Class 1.The Course of the Course; 50,000 Foot View: Where and How to Start a Lawsuit
Read CopyPak Assignment One (pp. 3-7); Rules 1-3, 4(c), 4(k)(1), 4(m), 8(a), 10(b), 18.
A lawsuit “is commenced by filing a complaint with the court.” FRCP 3. The complaint must also be served on the defendant or defendants within 90 days after the date of filing (FRCP 4(m)).
The plaintiff must think carefully about whom to sue and what claims to bring. The Rules provide for what is known as “liberal joinder,” meaning that it is pretty easy to bring together multiple plaintiffs and/or multiple defendants, and it is also pretty easy to join together multiple claims. Indeed, a plaintiff may be required to join together several claims or risk losing them under principles of claim preclusion (which we will discuss briefly in a few days and more extensively at the end of the semester).
The plaintiff must also be careful to sue in a court that can hear her lawsuit. The lawsuit can be filed only in a court that has personal jurisdiction over the defendant, subject-matter jurisdiction over the matter, and venue (which can be determined by the parties and/or the matter). According to the complaint, what is the basis for jurisdiction and venue in Williams v. Bridgeport Music? If there are multiple courts that have jurisdiction and venue, what practical factors might make the plaintiff choose one court over another?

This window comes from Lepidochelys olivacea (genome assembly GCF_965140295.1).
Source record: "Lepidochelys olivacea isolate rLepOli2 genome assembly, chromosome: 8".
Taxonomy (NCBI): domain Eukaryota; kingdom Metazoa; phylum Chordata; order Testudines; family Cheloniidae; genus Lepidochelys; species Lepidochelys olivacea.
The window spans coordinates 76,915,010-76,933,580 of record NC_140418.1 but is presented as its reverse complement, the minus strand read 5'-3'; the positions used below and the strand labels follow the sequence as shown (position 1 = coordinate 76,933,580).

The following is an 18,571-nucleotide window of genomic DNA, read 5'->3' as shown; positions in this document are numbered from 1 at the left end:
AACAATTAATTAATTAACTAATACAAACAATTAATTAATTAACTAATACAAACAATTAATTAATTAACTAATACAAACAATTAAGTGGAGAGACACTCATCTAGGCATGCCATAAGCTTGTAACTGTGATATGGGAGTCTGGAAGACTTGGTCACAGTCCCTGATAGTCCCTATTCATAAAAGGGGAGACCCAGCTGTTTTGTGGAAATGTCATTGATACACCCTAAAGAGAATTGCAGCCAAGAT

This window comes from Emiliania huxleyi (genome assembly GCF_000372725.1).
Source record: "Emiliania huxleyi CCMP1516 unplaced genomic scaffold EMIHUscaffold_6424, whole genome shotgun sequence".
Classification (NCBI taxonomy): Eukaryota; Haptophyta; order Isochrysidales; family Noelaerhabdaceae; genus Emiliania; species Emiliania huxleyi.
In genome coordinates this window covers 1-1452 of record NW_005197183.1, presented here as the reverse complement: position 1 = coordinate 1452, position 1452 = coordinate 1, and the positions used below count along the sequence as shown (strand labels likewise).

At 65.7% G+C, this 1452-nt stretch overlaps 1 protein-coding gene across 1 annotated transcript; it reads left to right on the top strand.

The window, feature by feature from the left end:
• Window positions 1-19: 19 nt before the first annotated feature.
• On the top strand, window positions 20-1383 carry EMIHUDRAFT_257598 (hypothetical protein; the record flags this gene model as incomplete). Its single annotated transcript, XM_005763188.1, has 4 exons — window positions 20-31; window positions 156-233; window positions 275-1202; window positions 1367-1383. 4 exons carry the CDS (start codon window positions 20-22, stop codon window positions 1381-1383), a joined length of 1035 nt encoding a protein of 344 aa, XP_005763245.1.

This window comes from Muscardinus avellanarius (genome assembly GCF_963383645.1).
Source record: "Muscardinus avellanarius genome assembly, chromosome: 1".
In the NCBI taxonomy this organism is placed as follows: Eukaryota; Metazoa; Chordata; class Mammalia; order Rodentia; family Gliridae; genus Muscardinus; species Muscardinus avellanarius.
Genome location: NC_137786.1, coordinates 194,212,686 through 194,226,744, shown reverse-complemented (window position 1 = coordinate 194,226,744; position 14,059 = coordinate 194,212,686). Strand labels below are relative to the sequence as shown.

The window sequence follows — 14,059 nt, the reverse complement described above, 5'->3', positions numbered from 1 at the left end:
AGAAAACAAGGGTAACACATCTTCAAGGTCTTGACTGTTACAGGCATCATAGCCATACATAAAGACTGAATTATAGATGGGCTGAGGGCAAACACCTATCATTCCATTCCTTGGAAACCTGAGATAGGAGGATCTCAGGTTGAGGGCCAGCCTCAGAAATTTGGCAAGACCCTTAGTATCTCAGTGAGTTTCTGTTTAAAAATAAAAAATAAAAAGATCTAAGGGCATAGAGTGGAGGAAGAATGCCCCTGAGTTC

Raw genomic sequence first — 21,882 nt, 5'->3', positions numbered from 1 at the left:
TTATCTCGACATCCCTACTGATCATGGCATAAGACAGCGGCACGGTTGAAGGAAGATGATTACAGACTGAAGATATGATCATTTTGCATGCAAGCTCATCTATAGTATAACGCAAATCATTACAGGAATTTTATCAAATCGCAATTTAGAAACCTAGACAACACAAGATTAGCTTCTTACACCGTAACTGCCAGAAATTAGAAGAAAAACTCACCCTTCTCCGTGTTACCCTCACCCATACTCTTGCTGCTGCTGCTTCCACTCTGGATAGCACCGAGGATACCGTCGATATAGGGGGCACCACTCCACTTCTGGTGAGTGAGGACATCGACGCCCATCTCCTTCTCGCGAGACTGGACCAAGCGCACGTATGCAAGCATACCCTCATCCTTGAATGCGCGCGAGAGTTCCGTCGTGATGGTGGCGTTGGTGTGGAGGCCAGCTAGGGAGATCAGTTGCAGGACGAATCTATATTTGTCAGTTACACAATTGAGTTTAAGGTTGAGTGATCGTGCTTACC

Even though this case is filed in federal court, state boundaries are still relevant. Federal courts usually have personal jurisdiction over defendants based on state boundaries (you will often here this stated as “federal courts take the jurisdiction of the state in which they sit”). FRCP 4(k)(1)(a).
A plaintiff must also think carefully about what to say in her complaint. Notice that Rule 8(a) requires only a “short and plain statement” of the plaintiff’s claim. Reading the complaint in the Blurred Lines case, you can see that Pharrell Williams and Robin Thicke included more than just a short and plain statement. Why would they do that? Are they speaking to anyone other than the court and the other parties?
Notice also that Rule 10(b) requires the plaintiff to use separate numbered paragraphs and to limit each paragraph as narrowly as possible to “a single set of circumstances.” Why require this?
Robin Thicke and Pharrell filed a claim for “declaratory relief.” This means what they seek is a declaration from the court that their songs do not infringe on the copyrights of the defendants’ songs. When someone brings a claim for declaratory relief, she is making herself the plaintiff in the case in which she otherwise would be the defendant – such questions would often be asked and answered in a case by the copyright holders against Thicke and Pharrell for copyright infringement. Why go ahead and file the suit for declaratory relief, rather than waiting to be sued for copyright infringement? Could there be practical advantages to being the plaintiff rather than the defendant?